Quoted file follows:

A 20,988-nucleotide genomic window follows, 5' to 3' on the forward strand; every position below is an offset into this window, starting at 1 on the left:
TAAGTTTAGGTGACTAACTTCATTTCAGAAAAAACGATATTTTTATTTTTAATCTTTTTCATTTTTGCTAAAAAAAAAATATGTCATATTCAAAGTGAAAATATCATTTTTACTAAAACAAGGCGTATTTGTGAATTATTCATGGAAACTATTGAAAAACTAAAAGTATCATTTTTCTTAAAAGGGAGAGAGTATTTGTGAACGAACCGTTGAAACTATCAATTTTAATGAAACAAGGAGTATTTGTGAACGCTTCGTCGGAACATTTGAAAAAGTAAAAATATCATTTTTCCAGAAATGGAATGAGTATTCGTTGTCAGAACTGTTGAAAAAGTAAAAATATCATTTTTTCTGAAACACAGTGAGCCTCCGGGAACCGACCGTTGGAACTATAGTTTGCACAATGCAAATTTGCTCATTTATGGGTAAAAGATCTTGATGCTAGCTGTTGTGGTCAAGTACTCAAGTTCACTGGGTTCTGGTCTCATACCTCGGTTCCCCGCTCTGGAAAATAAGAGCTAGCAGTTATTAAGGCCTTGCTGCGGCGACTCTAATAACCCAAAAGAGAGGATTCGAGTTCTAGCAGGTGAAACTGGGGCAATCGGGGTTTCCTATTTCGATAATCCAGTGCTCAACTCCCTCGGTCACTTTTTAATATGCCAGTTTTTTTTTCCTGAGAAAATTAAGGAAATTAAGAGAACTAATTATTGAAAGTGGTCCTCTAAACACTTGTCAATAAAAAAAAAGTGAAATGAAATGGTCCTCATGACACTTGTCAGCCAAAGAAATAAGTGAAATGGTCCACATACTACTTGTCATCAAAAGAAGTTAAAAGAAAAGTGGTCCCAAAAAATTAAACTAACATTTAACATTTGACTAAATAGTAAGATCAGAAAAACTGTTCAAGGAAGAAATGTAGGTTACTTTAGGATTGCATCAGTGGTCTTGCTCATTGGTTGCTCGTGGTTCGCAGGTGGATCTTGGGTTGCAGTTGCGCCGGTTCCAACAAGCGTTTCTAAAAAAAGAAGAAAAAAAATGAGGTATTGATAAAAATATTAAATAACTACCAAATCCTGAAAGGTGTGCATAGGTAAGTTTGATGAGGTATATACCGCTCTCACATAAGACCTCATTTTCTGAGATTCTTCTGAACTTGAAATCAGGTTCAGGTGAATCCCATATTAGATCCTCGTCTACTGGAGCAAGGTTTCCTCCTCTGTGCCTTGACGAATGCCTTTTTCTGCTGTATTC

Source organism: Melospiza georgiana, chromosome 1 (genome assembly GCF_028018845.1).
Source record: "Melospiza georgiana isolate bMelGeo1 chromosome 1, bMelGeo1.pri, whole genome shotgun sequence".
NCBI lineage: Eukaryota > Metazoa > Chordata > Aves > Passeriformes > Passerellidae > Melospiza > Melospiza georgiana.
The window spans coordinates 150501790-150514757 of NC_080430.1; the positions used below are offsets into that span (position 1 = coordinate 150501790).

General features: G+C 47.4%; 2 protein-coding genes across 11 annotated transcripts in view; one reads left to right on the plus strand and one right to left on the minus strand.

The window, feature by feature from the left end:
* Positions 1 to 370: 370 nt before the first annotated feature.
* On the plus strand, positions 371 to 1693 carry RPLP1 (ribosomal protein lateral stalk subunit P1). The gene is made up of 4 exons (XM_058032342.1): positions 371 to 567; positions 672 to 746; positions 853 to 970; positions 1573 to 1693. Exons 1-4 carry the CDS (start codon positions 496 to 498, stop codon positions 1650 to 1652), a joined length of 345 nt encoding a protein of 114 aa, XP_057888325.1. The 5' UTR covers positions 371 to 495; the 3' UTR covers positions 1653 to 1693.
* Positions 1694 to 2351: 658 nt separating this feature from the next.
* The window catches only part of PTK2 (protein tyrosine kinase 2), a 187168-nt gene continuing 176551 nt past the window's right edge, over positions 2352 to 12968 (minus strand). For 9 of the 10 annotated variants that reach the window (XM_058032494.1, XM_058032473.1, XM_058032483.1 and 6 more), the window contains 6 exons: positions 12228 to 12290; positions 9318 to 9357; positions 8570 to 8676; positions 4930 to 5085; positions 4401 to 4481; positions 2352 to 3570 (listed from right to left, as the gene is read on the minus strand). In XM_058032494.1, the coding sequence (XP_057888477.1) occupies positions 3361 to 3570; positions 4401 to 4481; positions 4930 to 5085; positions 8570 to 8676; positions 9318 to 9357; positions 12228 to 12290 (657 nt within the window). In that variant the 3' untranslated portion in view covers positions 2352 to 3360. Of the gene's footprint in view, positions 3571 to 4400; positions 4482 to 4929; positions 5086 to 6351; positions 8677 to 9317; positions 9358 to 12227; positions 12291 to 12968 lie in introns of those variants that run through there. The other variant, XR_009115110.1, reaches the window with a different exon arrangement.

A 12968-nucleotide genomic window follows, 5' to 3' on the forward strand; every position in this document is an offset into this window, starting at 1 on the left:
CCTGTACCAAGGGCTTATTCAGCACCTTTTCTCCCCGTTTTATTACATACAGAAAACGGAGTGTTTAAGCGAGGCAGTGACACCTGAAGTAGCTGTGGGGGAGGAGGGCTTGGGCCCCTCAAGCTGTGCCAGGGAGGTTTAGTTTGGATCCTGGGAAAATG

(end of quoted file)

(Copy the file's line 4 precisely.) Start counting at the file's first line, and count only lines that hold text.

Source record: "Melospiza georgiana isolate bMelGeo1 chromosome 1, bMelGeo1.pri, whole genome shotgun sequence".